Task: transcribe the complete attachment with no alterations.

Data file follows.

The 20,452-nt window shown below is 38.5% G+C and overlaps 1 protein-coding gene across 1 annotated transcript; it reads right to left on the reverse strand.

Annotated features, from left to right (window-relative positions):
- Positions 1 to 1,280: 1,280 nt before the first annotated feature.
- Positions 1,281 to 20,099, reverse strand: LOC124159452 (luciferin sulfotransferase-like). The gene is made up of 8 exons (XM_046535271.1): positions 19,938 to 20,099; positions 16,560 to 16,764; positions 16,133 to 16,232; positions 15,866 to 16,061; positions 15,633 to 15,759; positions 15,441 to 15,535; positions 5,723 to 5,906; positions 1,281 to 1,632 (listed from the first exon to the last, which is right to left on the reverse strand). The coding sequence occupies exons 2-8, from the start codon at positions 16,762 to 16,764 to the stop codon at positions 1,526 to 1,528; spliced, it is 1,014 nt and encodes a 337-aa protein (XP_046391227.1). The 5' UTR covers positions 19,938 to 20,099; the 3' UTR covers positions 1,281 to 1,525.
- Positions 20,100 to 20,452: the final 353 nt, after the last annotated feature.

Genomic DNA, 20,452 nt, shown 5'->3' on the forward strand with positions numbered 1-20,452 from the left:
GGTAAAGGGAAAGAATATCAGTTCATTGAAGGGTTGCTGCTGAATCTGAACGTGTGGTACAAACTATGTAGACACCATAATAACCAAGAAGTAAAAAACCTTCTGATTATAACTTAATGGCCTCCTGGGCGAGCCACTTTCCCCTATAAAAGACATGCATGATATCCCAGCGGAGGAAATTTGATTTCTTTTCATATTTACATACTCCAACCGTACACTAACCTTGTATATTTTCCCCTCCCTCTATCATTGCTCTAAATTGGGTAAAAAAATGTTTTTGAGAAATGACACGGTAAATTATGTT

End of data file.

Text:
The 20,452-nt window shown below is 38.5% G+C and overlaps 1 protein-coding gene across 1 annotated transcript; it reads right to left on the reverse strand.

Annotated features, from left to right (window-relative positions):
- Positions 1 to 1,280: 1,280 nt before the first annotated feature.
- Positions 1,281 to 20,099, reverse strand: LOC124159452 (luciferin sulfotransferase-like). The gene is made up of 8 exons (XM_046535271.1): positions 19,938 to 20,099; positions 16,560 to 16,764; positions 16,133 to 16,232; positions 15,866 to 16,061; positions 15,633 to 15,759; positions 15,441 to 15,535; positions 5,723 to 5,906; positions 1,281 to 1,632 (listed from the first exon to the last, which is right to left on the reverse strand). The coding sequence occupies exons 2-8, from the start codon at positions 16,762 to 16,764 to the stop codon at positions 1,526 to 1,528; spliced, it is 1,014 nt and encodes a 337-aa protein (XP_046391227.1). The 5' UTR covers positions 19,938 to 20,099; the 3' UTR covers positions 1,281 to 1,525.
- Positions 20,100 to 20,452: the final 353 nt, after the last annotated feature.

Genomic DNA, 20,452 nt, shown 5'->3' on the forward strand with positions numbered 1-20,452 from the left:
GGTAAAGGGAAAGAATATCAGTTCATTGAAGGGTTGCTGCTGAATCTGAACGTGTGGTACAAACTATGTAGACACCATAATAACCAAGAAGTAAAAAACCTTCTGATTATAACTTAATGGCCTCCTGGGCGAGCCACTTTCCCCTATAAAAGACATGCATGATATCCCAGCGGAGGAAATTTGATTTCTTTTCATATTTACATACTCCAACCGTACACTAACCTTGTATATTTTCCCCTCCCTCTATCATTGCTCTAAATTGGGTAAAAAAATGTTTTTGAGAAATGACACGGTAAATTATGTT